Tacitus Historiae 1

Katarina

Member
Mihi Galba Otho Vitellius nec beneficio nec iniuria cogniti. dignitatem nostram a Vespasiano inchoatam, a Tito auctam, a Domitiano longius provectam non abnuerim: sed incorruptam fidem professis neque amore quisquam et sine odio dicendus est. Quod si vita suppeditet, principatum divi Nervae et imperium Traiani, uberiorem securioremque materiam, senectuti seposui, rara temporum felicitate ubi sentire quae velis et quae sentias dicere licet.

How do you understand this quod. I think the sentence would function well without it at the same time I have no good idea what it woul reffer to. My only idea is to put it as apposition with materiam. Any thoughts?
 

Dantius

Homo Sapiens
Staff member
“Quod si” is a standard phrase meaning “but if” or “and if”. Quod is a strange accusative of respect/adverbial accusative.
 

Dantius

Homo Sapiens
Staff member
The phrase is common but the grammar behind it is a little odd. There’s a lot of very standard Latin phrasings that I might call strange.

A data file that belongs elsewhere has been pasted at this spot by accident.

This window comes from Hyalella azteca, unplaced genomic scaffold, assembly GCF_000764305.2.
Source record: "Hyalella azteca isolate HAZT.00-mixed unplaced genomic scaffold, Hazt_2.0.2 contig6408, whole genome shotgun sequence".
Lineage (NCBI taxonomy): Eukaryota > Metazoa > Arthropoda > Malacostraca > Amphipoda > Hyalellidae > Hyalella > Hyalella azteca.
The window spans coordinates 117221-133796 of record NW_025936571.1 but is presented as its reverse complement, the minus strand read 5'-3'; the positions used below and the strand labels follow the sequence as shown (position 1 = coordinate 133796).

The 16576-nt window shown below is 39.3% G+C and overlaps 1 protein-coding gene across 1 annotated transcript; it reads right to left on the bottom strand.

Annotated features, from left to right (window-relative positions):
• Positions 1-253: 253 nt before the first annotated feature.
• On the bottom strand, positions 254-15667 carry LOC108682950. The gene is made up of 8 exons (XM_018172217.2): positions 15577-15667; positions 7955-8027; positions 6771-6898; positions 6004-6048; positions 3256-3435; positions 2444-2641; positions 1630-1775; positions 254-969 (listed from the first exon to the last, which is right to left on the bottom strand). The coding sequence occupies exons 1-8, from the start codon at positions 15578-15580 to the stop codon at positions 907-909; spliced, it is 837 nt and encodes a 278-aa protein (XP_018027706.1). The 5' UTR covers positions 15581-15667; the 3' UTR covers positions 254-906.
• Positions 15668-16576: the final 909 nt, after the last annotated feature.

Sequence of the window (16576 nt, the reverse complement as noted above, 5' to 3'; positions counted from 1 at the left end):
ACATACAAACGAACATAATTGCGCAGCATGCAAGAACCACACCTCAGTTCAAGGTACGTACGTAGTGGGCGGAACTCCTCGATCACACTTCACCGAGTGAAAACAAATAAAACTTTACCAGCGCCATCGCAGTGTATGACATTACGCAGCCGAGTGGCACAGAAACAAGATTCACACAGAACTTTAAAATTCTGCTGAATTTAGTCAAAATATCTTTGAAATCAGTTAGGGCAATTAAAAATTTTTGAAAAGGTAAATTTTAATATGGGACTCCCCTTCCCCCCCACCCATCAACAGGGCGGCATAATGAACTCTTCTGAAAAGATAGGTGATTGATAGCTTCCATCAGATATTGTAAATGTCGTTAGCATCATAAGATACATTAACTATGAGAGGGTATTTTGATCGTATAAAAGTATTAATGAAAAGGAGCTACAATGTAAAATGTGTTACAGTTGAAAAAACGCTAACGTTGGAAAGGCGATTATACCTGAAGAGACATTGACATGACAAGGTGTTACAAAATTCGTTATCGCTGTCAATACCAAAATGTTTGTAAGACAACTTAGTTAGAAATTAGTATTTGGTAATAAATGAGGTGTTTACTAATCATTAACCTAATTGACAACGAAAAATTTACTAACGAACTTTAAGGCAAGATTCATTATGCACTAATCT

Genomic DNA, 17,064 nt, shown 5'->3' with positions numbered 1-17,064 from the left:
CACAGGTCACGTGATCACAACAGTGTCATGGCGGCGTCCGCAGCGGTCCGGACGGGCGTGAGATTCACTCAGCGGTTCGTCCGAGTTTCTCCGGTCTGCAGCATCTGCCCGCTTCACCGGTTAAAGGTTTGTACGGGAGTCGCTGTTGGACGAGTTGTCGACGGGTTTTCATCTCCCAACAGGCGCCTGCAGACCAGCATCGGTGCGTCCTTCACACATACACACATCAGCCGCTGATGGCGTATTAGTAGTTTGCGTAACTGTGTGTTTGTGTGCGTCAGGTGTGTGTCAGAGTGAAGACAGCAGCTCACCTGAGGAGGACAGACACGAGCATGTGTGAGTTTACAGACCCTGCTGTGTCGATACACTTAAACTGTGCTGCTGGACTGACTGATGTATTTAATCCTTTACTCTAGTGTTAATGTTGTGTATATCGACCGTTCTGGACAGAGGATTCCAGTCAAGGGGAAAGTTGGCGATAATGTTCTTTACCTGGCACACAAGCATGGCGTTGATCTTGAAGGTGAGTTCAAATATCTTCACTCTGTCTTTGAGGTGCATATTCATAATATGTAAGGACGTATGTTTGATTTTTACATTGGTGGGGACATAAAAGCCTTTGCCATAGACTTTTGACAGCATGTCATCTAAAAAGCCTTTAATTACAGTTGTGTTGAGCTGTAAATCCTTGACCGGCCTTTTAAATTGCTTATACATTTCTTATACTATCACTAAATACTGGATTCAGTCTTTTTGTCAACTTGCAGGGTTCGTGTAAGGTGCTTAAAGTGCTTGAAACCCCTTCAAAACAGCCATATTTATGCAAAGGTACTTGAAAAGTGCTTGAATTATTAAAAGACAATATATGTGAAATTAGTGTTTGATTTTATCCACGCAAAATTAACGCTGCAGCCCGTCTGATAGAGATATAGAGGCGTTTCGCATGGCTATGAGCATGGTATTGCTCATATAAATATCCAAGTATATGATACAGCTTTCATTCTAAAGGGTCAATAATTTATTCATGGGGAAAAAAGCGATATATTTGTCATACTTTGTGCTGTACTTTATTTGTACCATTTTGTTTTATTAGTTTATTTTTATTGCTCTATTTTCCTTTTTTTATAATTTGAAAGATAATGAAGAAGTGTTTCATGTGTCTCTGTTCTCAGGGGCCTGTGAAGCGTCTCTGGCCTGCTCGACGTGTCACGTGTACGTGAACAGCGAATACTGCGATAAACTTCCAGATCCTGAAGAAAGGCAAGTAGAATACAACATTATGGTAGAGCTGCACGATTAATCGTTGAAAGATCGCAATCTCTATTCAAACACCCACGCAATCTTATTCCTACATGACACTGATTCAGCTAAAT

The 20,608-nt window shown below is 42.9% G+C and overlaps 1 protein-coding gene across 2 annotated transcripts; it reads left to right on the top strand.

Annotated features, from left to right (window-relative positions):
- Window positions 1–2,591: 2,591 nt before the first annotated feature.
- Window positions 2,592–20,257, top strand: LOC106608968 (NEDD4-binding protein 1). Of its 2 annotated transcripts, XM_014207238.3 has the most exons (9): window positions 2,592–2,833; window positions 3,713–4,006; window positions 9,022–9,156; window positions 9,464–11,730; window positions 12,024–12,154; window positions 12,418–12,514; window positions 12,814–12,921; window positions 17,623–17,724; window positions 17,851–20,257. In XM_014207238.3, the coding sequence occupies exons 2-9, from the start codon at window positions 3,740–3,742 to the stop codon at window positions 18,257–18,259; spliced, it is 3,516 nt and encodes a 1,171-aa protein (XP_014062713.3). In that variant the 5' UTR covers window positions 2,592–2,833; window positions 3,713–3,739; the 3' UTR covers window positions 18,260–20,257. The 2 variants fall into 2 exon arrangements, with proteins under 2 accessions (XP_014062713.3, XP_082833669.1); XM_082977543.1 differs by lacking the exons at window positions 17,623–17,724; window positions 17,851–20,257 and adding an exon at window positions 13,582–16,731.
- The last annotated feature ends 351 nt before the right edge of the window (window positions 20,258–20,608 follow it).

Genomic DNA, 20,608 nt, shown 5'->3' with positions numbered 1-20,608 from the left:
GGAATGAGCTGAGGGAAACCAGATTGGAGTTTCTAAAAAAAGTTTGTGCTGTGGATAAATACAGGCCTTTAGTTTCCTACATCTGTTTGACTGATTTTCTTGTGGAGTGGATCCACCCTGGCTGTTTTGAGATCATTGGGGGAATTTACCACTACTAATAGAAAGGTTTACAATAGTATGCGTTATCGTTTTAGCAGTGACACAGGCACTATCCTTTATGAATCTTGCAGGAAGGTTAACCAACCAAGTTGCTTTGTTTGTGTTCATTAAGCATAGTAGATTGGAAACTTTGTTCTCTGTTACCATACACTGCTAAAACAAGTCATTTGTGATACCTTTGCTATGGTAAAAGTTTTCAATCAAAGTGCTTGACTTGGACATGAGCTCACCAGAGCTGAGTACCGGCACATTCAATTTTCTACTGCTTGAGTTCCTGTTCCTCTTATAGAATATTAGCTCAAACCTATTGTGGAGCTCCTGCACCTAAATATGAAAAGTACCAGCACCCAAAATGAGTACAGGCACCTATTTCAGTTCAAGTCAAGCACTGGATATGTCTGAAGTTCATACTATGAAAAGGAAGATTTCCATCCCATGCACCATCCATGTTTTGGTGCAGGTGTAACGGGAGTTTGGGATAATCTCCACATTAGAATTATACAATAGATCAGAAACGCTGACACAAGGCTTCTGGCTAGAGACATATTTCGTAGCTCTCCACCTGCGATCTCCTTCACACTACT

The phrase is common but the grammar behind it is a little odd. There’s a lot of very standard Latin phrasings that I might call strange.

If by "strange" you mean that it doesn't work the way it does in other languages, then yes. But it's not strange Latin, it's normal Latin, and it's up to us to learn it.
 

Godmy

A Monkey
I don't think he even meant to say that, Gryllus (that is, nobody doubts it's a pretty standard Latin). What he said is that the "quod" won't have a predictable meaning to the learners, predictable as in solely based on its main/original meaning as a relative pronoun without any further knowledge of its submeaning in this particular phrase, that a meaning shift has occurred in here. I don't think you need to nitpick it any further.